Reviews for Cartwheel : A Novel


Booklist Reviews 2013 September #1
*Starred Review* Lily Hayes, 21, is a study-abroad student in Buenos Aires. Her life seems fairly unexceptional until her roommate, Katy, is brutally murdered, and Lily, charged with the crime, is remanded to prison pending her trial. But is she guilty, and who is Lily, really? To find answers to these questions, the novel is told from multiple points of view--not only that of Lily but also that of her family; of sardonic Sebastien, the boy with whom she has been having an affair; and of the prosecutor in the case. In the process, it raises even more questions. What possible motive could Lily have had? Why, left momentarily alone after her first interrogation, did she turn a cartwheel? And has she, as her sister asserts, always been weird? In her skillful examination of these matters, the author does an excellent job of creating and maintaining a pervasive feeling of foreboding and suspense. Sometimes bleak, duBois' ambitious second novel is an acute psychological study of character that rises to the level of the philosophical, specifically the existential. In this it may not be for every reader, but fans of character-driven literary fiction will welcome its challenges. Though inspired by the Amanda Knox case, Cartwheel is very much its own individual work of the author's creative imagination. Copyright 2013 Booklist Reviews.

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BookPage Reviews 2013 October
Lost innocence, abroad

Jennifer duBois is concerned that some readers of her stunning new novel, Cartwheel, might think the book is somehow factual since the themes of the novel were “loosely inspired” by the Amanda Knox story.

“I’ve noticed that people are sometimes very suspicious of the notion of fiction,” duBois says during a call that reaches her in Orem, Utah, where she is visiting her husband’s family. DuBois, who is 29, and her husband, novelist Justin Perry, met in a writing workshop at Stanford, where both were Stegner Fellows, married almost exactly one year ago, and recently moved to Austin, where she teaches creative writing. “With my first novel [the widely and deservedly praised A Partial History of Lost Causes], because of its female first-person narrator, the first question I was always asked was how much of it is autobiographical. In this case, it’s a famous news story, so there are a lot of questions.”

But in fact, Cartwheel shares only the most basic outline with the story of Amanda Knox, the real-life American student who was tried in Italy for the murder of her roommate. In duBois’ novel, Lily Hayes comes to Buenos Aires for a semester abroad and little more than a month later is arrested for the brutal murder of her roommate Katy Kellers, a college student from Los Angeles.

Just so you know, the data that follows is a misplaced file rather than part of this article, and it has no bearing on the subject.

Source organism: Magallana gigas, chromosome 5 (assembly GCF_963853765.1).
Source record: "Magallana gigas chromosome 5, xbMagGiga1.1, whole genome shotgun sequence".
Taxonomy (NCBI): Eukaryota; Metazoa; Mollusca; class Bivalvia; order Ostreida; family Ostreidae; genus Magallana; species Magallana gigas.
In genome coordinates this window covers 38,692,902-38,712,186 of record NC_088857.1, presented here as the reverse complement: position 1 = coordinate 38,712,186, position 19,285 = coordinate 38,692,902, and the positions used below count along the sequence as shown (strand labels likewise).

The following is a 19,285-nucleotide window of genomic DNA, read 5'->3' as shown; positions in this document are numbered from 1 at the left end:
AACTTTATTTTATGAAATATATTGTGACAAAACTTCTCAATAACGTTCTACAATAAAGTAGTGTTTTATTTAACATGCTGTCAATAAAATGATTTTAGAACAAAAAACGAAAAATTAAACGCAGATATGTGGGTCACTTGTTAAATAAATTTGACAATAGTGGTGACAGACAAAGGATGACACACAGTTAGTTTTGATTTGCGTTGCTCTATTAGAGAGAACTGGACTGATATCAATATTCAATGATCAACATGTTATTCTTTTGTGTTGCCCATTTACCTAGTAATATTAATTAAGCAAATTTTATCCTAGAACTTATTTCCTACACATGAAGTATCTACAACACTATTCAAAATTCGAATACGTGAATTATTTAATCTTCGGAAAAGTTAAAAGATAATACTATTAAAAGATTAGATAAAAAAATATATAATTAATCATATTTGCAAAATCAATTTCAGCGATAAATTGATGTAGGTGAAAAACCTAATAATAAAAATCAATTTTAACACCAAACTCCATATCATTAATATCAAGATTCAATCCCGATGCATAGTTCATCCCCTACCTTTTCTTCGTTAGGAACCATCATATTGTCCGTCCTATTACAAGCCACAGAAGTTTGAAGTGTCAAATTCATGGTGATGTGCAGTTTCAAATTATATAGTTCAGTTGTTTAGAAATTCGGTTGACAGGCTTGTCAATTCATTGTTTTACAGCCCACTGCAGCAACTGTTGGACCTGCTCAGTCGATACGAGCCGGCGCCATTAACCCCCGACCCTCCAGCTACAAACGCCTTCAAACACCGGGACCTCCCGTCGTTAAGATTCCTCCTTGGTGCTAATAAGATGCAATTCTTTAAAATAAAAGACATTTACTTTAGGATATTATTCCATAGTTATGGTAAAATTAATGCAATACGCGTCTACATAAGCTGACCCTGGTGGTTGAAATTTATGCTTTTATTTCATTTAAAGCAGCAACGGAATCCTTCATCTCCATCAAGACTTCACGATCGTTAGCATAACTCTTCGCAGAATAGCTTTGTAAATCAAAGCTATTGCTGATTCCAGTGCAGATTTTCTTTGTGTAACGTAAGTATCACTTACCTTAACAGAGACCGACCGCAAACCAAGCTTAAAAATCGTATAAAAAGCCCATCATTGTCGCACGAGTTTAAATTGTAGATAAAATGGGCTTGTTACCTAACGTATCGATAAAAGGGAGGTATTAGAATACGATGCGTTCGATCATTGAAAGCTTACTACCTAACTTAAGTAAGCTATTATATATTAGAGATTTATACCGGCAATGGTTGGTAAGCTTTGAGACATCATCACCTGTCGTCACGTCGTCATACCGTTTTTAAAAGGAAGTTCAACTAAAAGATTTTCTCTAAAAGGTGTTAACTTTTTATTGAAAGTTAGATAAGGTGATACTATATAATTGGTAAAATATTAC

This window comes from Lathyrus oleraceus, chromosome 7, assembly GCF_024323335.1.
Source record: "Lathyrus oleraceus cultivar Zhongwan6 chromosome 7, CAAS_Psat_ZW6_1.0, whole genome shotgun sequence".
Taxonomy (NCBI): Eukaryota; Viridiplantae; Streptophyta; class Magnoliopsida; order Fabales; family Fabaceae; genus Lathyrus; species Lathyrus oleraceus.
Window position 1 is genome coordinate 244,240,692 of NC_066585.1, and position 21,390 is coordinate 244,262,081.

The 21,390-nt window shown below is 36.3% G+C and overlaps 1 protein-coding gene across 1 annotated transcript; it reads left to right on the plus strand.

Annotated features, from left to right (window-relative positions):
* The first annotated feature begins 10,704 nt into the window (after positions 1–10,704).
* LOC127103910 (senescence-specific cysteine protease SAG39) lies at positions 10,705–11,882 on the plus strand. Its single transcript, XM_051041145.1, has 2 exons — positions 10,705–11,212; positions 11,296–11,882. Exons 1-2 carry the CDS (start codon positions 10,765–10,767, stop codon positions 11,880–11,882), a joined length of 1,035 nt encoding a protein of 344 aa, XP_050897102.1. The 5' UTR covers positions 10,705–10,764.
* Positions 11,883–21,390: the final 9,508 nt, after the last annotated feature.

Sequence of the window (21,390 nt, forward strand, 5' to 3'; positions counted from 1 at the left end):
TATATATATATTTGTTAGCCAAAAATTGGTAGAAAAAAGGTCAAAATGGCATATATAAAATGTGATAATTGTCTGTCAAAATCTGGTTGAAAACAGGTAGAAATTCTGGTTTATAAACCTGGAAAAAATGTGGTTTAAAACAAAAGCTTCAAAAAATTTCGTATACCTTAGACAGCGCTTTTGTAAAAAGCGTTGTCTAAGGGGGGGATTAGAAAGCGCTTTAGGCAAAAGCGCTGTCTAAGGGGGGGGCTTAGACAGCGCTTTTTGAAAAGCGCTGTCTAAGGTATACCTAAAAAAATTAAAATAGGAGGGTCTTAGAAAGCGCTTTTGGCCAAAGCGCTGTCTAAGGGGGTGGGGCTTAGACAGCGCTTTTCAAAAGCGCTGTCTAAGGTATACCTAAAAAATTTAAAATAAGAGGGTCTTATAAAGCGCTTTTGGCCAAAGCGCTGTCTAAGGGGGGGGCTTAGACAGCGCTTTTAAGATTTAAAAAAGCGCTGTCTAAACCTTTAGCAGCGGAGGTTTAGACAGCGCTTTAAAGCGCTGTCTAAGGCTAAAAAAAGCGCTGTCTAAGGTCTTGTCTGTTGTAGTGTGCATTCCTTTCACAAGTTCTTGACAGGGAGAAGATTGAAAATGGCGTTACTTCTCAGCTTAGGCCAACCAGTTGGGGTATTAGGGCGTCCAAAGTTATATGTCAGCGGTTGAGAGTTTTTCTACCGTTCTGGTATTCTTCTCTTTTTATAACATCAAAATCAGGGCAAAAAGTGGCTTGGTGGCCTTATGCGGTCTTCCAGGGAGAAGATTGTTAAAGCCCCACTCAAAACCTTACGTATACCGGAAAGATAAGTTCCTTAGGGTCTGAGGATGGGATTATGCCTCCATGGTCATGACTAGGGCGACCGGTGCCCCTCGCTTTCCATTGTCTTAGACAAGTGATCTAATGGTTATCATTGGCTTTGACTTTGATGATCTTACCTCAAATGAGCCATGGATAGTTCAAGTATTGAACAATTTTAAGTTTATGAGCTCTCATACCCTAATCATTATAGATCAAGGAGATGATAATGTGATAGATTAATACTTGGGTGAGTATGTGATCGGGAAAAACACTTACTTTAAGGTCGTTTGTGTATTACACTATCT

“I wanted to explore some of the broad issues I saw in the Amanda Knox case,” duBois says, “so Lily Hayes is indeed a conventionally attractive, privileged young woman in a country that she sort of understands but maybe doesn’t totally understand. Beyond that, in all the dialogue, in every scene, nothing at all corresponds to the reality.”

“People seemed to look at this young woman and this case and see very, very different things.”

What most interested duBois about the case was that “people seemed to look at this young woman and this case and see very, very different things—but with similar levels of intensity. So some would say, oh, absolutely that girl did it, there’s something really wrong with her, you can just tell. Then you’d hear others say she was railroaded, it’s ridiculous, there’s no way she did it. And I realized that these reactions and the certainty with which people were feeling them were influenced and inflected by broader issues. This case unfolded at the nexus of a lot of countervailing factors, in terms of class and race and gender and religion and, I think, a kind of cultural misapprehension as well.”

So Cartwheel is at least in part an exploration of how the stories we tell ourselves to explain the world are shaped. The novel unfolds through multiple, shifting points of view. At one extreme is Lily’s father, who, duBois observes, “has this image of Lily as one in a long line of innocent, persecuted young women, the next victim of a witch hunt-like hysteria.” And at the other extreme is Eduardo Campos, the emotionally and morally complex prosecutor, who “sees Lily in the context of a long line of murderous American arrogance.”

And of course Lily, a mixture of naive confidence and insecurity, has her own story about what motivates her. “Lily believes her motivations to be good,” duBois explains. “She looks at her behavior as the tip of this ultimately benign iceberg that means well and wishes no harm and can’t quite grasp that other people don’t see this. I think that’s something everybody always struggles with. We’re always the most sympathetic audience for ourselves because we know all the mitigating variables.”

What makes Cartwheel so psychologically fraught—a reader will not want to put the book down because the story is so gripping, but will find it necessary to put it down because the interactions among the characters are often so intense—is that duBois leaves enough room for doubt that, she reports, early readers are divided in their beliefs about Lily’s innocence or guilt.

“One thing I wanted to gesture toward,” duBois says, “is that each individual contains, certainly not the capacity for murder, but a capacity for some kind of callousness or brutality. Even if she were innocent that doesn’t mean Lily doesn’t contain any capacity for wrongdoing. Something I always think about when somebody commits a crime and they go back into their past and find some small brutality or something is that only in retrospect would this appear to be a horrifying prophecy or omen. It’s interesting to me how people read reality into things.”

One of the most interesting readers of the novel’s reality, a character who demonstrates both how far the novel is from the Amanda Knox case and duBois’ enviable capacity for insight, invention and wit, is Lily’s almost-boyfriend Sebastien LeCompte. A brilliant 20-something who has come home to live as a recluse in the house next to Lily’s host family after his wealthy parents die under mysterious circumstances, Sebastien is preposterous, sardonic, funny and sad, and he embodies a kind of critique of how we talk meaningfully about important things.